# Speedlines

Yet another way to draw lines on a chart which may prove to be useful, speedlines is a technique developed by Gould. It uses one-third and two-thirds as ratios again, but in this case the fractions are not applied to the retracement, but to the speed of the trend, that is how fast the price is going up or down, as measured by angles on the chart.

For an uptrend, you would draw a bullish speedline as follows. From the highest point in the current trend draw a line down vertically to the price where the trend started. Divide that line into thirds, and draw a line from each third to the start of the trend. See below.

You should do this each time there is a new high formed in an uptrend, or a new low in a downtrend. Here’s the speed line example for a downtrend –

Because of the way they are drawn, sometimes these speed lines cross through the price action, and don’t just touch the highs or lows. But the idea is that the lines may act as support in an uptrend, or resistance in a downtrend, during market corrections. If the price crosses a speedline, then the line may reverse role and become a resistance or support.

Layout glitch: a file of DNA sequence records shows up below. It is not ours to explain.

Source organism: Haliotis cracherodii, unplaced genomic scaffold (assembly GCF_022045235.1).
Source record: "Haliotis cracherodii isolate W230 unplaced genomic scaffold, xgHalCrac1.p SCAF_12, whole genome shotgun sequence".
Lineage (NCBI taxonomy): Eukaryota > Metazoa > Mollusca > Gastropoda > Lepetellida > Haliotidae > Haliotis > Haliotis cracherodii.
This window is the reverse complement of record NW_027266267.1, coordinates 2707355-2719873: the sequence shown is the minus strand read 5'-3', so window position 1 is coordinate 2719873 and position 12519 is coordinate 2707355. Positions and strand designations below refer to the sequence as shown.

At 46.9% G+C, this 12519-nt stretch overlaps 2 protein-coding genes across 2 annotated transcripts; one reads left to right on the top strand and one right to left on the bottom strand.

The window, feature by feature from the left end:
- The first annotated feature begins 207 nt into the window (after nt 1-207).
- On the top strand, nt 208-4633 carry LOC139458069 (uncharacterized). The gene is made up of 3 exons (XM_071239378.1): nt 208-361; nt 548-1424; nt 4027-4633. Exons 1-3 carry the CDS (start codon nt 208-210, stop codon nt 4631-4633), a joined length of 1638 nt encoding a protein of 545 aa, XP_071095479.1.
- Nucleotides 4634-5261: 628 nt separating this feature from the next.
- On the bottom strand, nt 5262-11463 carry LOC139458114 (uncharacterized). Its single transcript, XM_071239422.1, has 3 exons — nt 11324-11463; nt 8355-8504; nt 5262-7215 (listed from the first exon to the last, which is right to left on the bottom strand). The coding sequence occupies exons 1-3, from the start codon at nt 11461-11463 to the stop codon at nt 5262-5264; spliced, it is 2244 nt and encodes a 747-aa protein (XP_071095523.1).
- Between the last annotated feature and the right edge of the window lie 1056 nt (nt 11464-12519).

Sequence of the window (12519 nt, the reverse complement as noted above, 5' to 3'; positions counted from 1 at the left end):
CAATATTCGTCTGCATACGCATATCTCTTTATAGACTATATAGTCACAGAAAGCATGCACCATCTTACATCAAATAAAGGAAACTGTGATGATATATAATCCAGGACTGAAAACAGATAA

In an uptrend, usually the retracement will stop at the higher speedline, the two-thirds speedline. If it passes through that, it should stop at the lower speedline otherwise the trend would seem to have failed. Similarly for the speedlines in a downtrend.

Now, as mentioned in the last section, there are some theories which attach weight to 38% and 62%. So understandably you can also draw speedlines at these percentages, and they are called Fibonacci fan lines. And, not to be left out, W.D. Gann attached significance to eighths, so you can even have ‘Gann angles’ to split the arc up even more – these give you a choice of eight or nine lines that ‘may’ act as support or resistance. You can exploit Fibonacci fan lines, but not knowing in advance which line of many to choose it is more difficult to see the use of the Gann angles. However, you will find them on most good charting programs, so you can experiment. These lines are used just as speedlines, trendlines, etc. They may provide support/resistance, and if one is broken the price may fall/rise to the next line.

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